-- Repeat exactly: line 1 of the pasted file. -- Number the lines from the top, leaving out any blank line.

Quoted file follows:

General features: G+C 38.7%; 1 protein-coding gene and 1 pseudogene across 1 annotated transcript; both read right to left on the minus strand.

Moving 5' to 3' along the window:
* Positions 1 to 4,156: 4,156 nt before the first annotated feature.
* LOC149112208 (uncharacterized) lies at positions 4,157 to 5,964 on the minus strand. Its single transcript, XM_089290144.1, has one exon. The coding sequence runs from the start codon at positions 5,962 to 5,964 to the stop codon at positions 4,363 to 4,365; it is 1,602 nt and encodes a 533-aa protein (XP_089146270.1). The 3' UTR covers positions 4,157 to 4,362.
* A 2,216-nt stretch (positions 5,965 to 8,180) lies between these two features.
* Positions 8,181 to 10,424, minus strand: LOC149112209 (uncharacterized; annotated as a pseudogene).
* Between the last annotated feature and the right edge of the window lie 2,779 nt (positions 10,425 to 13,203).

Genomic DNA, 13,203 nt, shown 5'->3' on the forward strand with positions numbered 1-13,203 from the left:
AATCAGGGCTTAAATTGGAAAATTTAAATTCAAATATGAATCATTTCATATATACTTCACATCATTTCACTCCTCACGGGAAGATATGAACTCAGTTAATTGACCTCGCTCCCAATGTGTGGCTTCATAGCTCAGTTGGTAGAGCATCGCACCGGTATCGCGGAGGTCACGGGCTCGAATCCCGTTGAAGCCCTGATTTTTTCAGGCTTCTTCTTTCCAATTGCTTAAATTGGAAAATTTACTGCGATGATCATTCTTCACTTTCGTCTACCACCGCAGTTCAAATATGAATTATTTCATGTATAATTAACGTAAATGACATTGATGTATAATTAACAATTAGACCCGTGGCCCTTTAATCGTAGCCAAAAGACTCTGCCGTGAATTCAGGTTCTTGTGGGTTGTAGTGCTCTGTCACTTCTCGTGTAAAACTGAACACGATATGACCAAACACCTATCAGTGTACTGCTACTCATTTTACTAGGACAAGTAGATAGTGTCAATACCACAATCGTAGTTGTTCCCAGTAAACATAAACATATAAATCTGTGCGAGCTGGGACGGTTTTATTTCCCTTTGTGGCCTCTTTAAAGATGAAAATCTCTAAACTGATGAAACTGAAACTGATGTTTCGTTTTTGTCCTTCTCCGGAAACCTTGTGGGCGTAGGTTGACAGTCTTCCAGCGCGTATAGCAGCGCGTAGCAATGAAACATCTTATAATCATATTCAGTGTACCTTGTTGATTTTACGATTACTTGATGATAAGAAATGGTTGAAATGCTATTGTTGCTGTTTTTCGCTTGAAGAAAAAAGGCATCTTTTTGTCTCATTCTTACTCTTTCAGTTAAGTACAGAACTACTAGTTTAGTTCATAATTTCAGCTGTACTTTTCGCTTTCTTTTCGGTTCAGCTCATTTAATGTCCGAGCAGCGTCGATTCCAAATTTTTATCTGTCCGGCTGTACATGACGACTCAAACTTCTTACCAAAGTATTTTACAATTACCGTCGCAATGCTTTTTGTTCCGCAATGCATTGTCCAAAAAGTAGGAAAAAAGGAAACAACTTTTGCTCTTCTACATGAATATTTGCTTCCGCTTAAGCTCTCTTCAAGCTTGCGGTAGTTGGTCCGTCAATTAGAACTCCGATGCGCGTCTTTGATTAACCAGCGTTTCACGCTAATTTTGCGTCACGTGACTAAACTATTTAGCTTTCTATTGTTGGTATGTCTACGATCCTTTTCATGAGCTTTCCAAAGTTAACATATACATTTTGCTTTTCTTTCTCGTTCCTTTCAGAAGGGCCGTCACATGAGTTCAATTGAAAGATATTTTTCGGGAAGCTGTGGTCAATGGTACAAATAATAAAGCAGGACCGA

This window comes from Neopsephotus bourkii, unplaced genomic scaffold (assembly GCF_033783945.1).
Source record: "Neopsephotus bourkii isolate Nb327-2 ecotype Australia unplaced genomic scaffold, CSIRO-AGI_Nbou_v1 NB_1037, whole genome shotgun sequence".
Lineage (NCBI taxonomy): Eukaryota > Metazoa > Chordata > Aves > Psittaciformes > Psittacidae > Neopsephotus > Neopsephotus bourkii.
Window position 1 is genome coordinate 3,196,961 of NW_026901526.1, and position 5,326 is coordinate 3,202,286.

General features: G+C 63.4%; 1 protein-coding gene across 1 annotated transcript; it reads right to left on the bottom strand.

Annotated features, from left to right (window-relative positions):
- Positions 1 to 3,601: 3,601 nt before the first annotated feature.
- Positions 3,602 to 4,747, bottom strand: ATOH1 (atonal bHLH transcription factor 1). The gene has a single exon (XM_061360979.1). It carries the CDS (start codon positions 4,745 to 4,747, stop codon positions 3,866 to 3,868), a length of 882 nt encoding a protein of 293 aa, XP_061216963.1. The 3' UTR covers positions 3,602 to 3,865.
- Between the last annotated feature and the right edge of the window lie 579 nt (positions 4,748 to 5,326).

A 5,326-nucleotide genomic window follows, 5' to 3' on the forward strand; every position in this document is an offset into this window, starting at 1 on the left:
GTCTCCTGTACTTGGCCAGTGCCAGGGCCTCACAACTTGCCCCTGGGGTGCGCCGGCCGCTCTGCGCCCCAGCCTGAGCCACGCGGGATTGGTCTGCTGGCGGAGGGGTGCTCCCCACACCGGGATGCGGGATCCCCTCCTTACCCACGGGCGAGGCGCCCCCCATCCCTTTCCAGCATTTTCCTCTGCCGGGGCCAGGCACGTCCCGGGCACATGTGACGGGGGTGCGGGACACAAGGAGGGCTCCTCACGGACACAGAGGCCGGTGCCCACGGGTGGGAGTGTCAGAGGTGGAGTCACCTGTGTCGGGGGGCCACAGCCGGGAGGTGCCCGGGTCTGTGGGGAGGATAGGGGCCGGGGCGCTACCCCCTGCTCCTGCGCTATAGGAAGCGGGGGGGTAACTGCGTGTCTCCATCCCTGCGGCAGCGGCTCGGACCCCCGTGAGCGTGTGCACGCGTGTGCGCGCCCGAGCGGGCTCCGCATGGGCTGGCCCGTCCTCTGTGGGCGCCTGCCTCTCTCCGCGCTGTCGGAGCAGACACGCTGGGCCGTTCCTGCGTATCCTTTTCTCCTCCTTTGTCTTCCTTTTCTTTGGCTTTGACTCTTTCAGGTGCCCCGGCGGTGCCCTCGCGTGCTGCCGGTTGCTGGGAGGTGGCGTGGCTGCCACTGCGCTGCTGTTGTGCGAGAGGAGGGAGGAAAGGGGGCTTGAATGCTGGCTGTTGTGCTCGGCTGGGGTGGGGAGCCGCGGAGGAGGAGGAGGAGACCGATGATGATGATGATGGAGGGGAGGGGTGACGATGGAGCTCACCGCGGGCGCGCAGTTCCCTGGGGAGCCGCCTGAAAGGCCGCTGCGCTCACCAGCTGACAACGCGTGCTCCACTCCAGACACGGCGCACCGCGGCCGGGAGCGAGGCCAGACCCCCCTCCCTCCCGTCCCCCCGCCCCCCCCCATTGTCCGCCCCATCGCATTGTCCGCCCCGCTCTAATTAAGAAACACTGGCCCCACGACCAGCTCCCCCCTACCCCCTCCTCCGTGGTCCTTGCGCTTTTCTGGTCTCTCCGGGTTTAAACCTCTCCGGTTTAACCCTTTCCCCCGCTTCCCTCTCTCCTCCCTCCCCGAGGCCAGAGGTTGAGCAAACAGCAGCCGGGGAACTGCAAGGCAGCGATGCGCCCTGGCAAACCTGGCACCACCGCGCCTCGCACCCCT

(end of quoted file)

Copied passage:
General features: G+C 38.7%; 1 protein-coding gene and 1 pseudogene across 1 annotated transcript; both read right to left on the minus strand.